Earth Science

Water on Earth

Streams and Rivers

Study Tip
The farmland in the Central Valley of California is among the most productive in the world. Besides good soil and a mild climate, the region has a lot of water. Streams drain off of the Sierra Nevada Mountains to the east and join the mighty Sacramento and San Joaquin Rivers in the Central Valley.

Streams

Streams are bodies of water that have a current (in constant motion).  

  • Geologists categorize streams depending on size, depth, speed, and location.
  • Creeks, brooks, tributaries, bayous, and rivers are all streams
  • Rivers are the largest streams
  • Streams have water which always flows downhill.
  • Form that downhill movement takes varies with rock type, topography, and other factors.
  • Stream erosion and deposition are creators and destroyers of landforms.
Study Tip
The farmland in the Central Valley of California is among the most productive in the world. Besides good soil and a mild climate, the region has a lot of water. Streams drain off of the Sierra Nevada Mountains to the east and join the mighty Sacramento and San Joaquin Rivers in the Central Valley.

Parts of a Stream

  • Source
  • A stream originates at its source
  • Likely to be in the high mountains (snow collects in winter and melts in summer)
  • Might be a spring
  • A stream may have more than one source
  • Confluence: Where two streams come together
  • Tributary: the smaller of two streams is a tributary of the larger stream
  • Mouth: where a stream enters a larger body of water (lake or ocean)
  • Estuary: where a stream meets an ocean or lake
  • Mix of fresh and salt water creates a diversity of environments
  • Many different organism types create unique ecosystems
Gardiner River
The confluence between the Yellowstone River and one of its tributaries, the Gardiner River, in Montana.  

Stages of a Stream

As a stream flows from higher elevations (i.e. mountains) to lower elevations (i.e. ocean), work of stream changes

  • Headwaters: Location where stream forms (usually high in mountains)
  • Gradients are steep, stream moves fast, and stream bed is eroded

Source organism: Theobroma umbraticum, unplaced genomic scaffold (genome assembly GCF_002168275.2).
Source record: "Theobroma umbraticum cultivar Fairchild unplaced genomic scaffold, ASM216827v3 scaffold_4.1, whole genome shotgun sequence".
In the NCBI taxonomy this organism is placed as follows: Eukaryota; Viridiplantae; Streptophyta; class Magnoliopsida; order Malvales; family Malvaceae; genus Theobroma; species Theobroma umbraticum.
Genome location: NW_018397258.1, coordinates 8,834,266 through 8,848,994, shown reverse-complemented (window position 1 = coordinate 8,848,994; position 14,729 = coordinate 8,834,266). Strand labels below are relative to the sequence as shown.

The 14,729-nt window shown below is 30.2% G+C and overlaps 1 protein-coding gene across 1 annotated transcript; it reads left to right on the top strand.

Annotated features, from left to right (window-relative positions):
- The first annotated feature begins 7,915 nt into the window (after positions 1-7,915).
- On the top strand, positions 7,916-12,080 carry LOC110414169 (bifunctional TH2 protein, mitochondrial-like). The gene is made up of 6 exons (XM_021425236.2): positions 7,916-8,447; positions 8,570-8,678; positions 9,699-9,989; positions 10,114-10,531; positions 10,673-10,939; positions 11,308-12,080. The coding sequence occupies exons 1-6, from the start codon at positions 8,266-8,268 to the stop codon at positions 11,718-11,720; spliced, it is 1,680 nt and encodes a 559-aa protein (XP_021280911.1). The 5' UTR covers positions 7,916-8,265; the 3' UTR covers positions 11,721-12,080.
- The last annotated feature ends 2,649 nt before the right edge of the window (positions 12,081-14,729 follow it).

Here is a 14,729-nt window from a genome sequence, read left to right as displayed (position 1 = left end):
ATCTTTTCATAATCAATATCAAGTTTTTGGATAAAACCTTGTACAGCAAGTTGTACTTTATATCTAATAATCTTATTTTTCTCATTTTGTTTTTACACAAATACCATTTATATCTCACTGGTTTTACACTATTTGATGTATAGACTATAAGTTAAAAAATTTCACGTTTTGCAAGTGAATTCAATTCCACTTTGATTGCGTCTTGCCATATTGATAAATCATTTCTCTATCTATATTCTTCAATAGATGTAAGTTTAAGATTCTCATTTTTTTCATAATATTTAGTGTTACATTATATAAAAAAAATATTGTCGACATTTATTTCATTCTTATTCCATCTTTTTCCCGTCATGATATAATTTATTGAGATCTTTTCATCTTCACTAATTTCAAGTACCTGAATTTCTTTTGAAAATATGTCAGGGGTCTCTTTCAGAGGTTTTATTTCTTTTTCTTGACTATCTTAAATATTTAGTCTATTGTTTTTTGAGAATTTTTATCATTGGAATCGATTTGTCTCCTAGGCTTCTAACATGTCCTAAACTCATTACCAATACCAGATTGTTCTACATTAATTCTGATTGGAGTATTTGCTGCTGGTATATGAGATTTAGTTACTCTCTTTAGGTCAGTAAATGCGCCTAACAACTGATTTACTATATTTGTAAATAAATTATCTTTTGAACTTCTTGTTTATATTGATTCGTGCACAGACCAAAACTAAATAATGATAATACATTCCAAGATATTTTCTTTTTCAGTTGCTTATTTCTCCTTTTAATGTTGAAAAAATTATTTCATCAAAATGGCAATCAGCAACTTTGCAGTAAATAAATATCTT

• Meander: a bend or curve in a stream channel; develops when a stream…
  • Moves into lower areas, the gradient is not as steep
  • Does more work eroding the edges of its banks
    Klamath River
    The mouth of the Klamath River creates an estuary where it flows into the Pacific Ocean in California.

      Earth Science

      • Floodplain: region near a stream where water from stream overflows during floods
      • River moves onto flatter ground and stream erodes the outer edges of its banks to carve a floodplain
      • Base level: where a stream meets a large body of standing water
      • Streams work to down cut in their stream beds until they reach base level
      • The higher the elevation, the farther the stream is from where it will reach base level (and the more cutting it has to do)
      • The ultimate base level is sea level

      Divides

      A divide is a topographically high area that separates a landscape into different water basins

      • Rain that falls on the north side of a ridge flows into the northern drainage basin
      • Rain that falls on the south side flows into the southern drainage basin
      • Continental divides: divides on entire continents
      Mountains in Colorado
      (a) The divides of North America. In the Rocky Mountains in Colorado, where does a raindrop falling on the western slope end up. b) At Triple Divide Peak in Montana water may flow to the Pacific, the Atlantic, or Hudson Bay depending on where it falls.
      Concept Check
      • What is a stream?
      • Describe the parts of a stream (confluence, tributary, mouth).
      • Explain, in order, the different stages of a stream (headwaters, meander, floodplain, base level).